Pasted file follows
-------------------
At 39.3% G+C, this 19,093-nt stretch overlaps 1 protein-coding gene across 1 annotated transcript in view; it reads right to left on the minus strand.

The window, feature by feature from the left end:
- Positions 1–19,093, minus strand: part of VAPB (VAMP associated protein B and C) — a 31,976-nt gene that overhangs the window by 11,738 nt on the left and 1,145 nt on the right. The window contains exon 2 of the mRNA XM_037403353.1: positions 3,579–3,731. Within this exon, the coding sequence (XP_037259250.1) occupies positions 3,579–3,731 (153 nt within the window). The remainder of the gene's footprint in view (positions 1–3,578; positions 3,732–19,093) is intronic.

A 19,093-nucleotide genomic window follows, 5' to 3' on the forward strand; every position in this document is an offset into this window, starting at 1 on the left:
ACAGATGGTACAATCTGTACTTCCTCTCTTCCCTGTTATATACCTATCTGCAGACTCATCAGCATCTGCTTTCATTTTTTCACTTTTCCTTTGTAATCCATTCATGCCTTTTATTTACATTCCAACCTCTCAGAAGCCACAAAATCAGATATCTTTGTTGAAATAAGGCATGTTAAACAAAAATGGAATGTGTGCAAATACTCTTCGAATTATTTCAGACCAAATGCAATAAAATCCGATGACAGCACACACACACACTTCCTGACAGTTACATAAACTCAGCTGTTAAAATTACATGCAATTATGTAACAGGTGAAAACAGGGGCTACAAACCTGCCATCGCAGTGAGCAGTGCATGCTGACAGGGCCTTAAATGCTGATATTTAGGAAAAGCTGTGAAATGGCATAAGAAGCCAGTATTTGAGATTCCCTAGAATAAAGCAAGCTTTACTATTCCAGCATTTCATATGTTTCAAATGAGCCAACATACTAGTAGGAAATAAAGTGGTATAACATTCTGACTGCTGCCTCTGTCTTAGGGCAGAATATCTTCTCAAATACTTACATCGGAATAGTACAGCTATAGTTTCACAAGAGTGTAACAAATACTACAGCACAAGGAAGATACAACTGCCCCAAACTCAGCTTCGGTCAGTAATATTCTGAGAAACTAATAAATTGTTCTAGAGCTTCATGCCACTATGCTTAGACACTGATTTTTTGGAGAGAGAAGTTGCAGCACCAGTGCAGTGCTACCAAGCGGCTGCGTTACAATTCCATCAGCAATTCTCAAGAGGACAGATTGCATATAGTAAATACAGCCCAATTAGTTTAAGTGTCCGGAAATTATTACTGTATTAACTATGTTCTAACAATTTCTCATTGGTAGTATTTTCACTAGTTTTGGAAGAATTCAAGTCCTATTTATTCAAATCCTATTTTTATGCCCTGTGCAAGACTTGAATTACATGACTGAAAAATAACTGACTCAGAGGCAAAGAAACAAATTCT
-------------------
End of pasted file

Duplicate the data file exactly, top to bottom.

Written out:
At 39.3% G+C, this 19,093-nt stretch overlaps 1 protein-coding gene across 1 annotated transcript in view; it reads right to left on the minus strand.

The window, feature by feature from the left end:
- Positions 1–19,093, minus strand: part of VAPB (VAMP associated protein B and C) — a 31,976-nt gene that overhangs the window by 11,738 nt on the left and 1,145 nt on the right. The window contains exon 2 of the mRNA XM_037403353.1: positions 3,579–3,731. Within this exon, the coding sequence (XP_037259250.1) occupies positions 3,579–3,731 (153 nt within the window). The remainder of the gene's footprint in view (positions 1–3,578; positions 3,732–19,093) is intronic.

A 19,093-nucleotide genomic window follows, 5' to 3' on the forward strand; every position in this document is an offset into this window, starting at 1 on the left:
ACAGATGGTACAATCTGTACTTCCTCTCTTCCCTGTTATATACCTATCTGCAGACTCATCAGCATCTGCTTTCATTTTTTCACTTTTCCTTTGTAATCCATTCATGCCTTTTATTTACATTCCAACCTCTCAGAAGCCACAAAATCAGATATCTTTGTTGAAATAAGGCATGTTAAACAAAAATGGAATGTGTGCAAATACTCTTCGAATTATTTCAGACCAAATGCAATAAAATCCGATGACAGCACACACACACACTTCCTGACAGTTACATAAACTCAGCTGTTAAAATTACATGCAATTATGTAACAGGTGAAAACAGGGGCTACAAACCTGCCATCGCAGTGAGCAGTGCATGCTGACAGGGCCTTAAATGCTGATATTTAGGAAAAGCTGTGAAATGGCATAAGAAGCCAGTATTTGAGATTCCCTAGAATAAAGCAAGCTTTACTATTCCAGCATTTCATATGTTTCAAATGAGCCAACATACTAGTAGGAAATAAAGTGGTATAACATTCTGACTGCTGCCTCTGTCTTAGGGCAGAATATCTTCTCAAATACTTACATCGGAATAGTACAGCTATAGTTTCACAAGAGTGTAACAAATACTACAGCACAAGGAAGATACAACTGCCCCAAACTCAGCTTCGGTCAGTAATATTCTGAGAAACTAATAAATTGTTCTAGAGCTTCATGCCACTATGCTTAGACACTGATTTTTTGGAGAGAGAAGTTGCAGCACCAGTGCAGTGCTACCAAGCGGCTGCGTTACAATTCCATCAGCAATTCTCAAGAGGACAGATTGCATATAGTAAATACAGCCCAATTAGTTTAAGTGTCCGGAAATTATTACTGTATTAACTATGTTCTAACAATTTCTCATTGGTAGTATTTTCACTAGTTTTGGAAGAATTCAAGTCCTATTTATTCAAATCCTATTTTTATGCCCTGTGCAAGACTTGAATTACATGACTGAAAAATAACTGACTCAGAGGCAAAGAAACAAATTCT